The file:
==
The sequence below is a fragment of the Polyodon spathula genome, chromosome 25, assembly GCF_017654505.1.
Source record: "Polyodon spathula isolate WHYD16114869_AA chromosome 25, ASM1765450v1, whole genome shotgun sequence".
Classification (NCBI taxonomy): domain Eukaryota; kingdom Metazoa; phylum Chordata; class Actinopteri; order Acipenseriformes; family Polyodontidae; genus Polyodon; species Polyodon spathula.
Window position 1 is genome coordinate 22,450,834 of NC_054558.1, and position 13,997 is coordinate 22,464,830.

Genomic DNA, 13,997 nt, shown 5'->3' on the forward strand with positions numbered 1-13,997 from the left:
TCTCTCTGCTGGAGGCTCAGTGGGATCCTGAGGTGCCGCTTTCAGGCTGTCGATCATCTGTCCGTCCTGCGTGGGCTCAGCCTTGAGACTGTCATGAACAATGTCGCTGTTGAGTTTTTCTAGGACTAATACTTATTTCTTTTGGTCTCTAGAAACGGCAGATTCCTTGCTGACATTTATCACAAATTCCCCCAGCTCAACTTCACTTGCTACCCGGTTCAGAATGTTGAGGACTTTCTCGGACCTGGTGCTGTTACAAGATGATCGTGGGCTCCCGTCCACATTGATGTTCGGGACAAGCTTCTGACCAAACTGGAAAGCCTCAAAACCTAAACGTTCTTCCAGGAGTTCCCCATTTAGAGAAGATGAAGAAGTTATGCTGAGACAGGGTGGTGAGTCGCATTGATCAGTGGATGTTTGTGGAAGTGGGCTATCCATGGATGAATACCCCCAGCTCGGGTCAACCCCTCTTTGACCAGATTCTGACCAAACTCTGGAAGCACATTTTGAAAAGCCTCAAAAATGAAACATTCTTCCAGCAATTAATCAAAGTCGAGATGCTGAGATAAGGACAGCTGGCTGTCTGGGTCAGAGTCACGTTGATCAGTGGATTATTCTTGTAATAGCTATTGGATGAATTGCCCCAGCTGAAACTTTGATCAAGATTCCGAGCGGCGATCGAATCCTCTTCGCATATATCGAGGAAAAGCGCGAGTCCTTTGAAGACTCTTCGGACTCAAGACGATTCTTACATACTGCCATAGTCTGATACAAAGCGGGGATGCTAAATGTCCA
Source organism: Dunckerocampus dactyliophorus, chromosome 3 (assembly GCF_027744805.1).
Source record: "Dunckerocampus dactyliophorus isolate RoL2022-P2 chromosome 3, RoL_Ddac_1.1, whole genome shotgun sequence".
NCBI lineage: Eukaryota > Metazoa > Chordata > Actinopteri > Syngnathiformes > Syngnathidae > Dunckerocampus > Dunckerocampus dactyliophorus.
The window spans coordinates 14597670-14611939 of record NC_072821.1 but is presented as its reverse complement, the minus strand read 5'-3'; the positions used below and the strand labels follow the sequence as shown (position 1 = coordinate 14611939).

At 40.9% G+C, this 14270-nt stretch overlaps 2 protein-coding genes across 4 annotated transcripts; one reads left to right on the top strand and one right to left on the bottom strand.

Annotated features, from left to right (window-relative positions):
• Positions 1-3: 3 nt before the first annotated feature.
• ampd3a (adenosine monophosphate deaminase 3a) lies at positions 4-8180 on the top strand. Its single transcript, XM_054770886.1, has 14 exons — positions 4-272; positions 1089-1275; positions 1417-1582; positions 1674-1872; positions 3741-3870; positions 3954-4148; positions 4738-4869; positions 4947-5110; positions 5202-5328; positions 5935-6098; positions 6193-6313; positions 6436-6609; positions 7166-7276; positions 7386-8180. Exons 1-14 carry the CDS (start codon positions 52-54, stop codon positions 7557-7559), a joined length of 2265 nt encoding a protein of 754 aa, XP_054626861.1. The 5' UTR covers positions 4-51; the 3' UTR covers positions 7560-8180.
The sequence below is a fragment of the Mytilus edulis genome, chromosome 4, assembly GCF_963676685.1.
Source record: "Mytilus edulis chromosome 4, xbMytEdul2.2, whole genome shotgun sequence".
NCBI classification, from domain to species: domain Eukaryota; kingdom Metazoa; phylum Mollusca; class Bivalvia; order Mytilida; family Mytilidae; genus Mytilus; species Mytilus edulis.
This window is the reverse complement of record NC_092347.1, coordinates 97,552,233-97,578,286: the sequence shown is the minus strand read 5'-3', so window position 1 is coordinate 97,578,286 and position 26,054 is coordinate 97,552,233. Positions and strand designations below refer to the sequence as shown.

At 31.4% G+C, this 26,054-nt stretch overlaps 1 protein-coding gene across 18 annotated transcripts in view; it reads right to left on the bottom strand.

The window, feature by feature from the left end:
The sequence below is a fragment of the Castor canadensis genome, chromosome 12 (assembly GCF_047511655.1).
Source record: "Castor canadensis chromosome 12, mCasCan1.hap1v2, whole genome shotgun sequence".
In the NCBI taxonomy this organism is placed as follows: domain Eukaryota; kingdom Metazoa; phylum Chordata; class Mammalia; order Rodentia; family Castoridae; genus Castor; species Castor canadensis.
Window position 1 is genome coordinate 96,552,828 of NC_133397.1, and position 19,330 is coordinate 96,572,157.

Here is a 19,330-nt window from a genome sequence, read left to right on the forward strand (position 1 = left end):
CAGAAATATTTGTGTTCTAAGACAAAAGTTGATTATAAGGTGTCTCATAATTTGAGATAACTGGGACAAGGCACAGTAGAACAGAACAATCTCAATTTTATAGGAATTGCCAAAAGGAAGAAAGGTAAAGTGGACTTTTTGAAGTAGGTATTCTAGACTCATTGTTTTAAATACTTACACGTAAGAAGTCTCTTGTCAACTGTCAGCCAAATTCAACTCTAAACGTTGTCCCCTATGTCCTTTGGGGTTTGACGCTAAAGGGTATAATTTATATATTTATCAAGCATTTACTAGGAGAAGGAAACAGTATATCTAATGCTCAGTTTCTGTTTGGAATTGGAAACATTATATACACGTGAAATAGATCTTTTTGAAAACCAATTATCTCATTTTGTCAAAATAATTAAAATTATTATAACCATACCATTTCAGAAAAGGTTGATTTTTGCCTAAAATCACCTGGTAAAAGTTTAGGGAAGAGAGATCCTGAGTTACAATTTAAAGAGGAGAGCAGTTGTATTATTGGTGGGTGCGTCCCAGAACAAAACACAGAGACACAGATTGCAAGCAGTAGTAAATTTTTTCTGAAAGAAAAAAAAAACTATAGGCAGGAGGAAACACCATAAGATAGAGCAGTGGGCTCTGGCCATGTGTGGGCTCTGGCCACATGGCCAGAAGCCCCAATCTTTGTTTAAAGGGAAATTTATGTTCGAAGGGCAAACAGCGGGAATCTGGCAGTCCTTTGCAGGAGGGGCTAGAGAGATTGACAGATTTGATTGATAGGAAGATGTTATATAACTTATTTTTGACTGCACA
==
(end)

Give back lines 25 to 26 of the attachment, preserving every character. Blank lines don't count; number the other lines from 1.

Here is a 19,330-nt window from a genome sequence, read left to right on the forward strand (position 1 = left end):
CAGAAATATTTGTGTTCTAAGACAAAAGTTGATTATAAGGTGTCTCATAATTTGAGATAACTGGGACAAGGCACAGTAGAACAGAACAATCTCAATTTTATAGGAATTGCCAAAAGGAAGAAAGGTAAAGTGGACTTTTTGAAGTAGGTATTCTAGACTCATTGTTTTAAATACTTACACGTAAGAAGTCTCTTGTCAACTGTCAGCCAAATTCAACTCTAAACGTTGTCCCCTATGTCCTTTGGGGTTTGACGCTAAAGGGTATAATTTATATATTTATCAAGCATTTACTAGGAGAAGGAAACAGTATATCTAATGCTCAGTTTCTGTTTGGAATTGGAAACATTATATACACGTGAAATAGATCTTTTTGAAAACCAATTATCTCATTTTGTCAAAATAATTAAAATTATTATAACCATACCATTTCAGAAAAGGTTGATTTTTGCCTAAAATCACCTGGTAAAAGTTTAGGGAAGAGAGATCCTGAGTTACAATTTAAAGAGGAGAGCAGTTGTATTATTGGTGGGTGCGTCCCAGAACAAAACACAGAGACACAGATTGCAAGCAGTAGTAAATTTTTTCTGAAAGAAAAAAAAAACTATAGGCAGGAGGAAACACCATAAGATAGAGCAGTGGGCTCTGGCCATGTGTGGGCTCTGGCCACATGGCCAGAAGCCCCAATCTTTGTTTAAAGGGAAATTTATGTTCGAAGGGCAAACAGCGGGAATCTGGCAGTCCTTTGCAGGAGGGGCTAGAGAGATTGACAGATTTGATTGATAGGAAGATGTTATATAACTTATTTTTGACTGCACA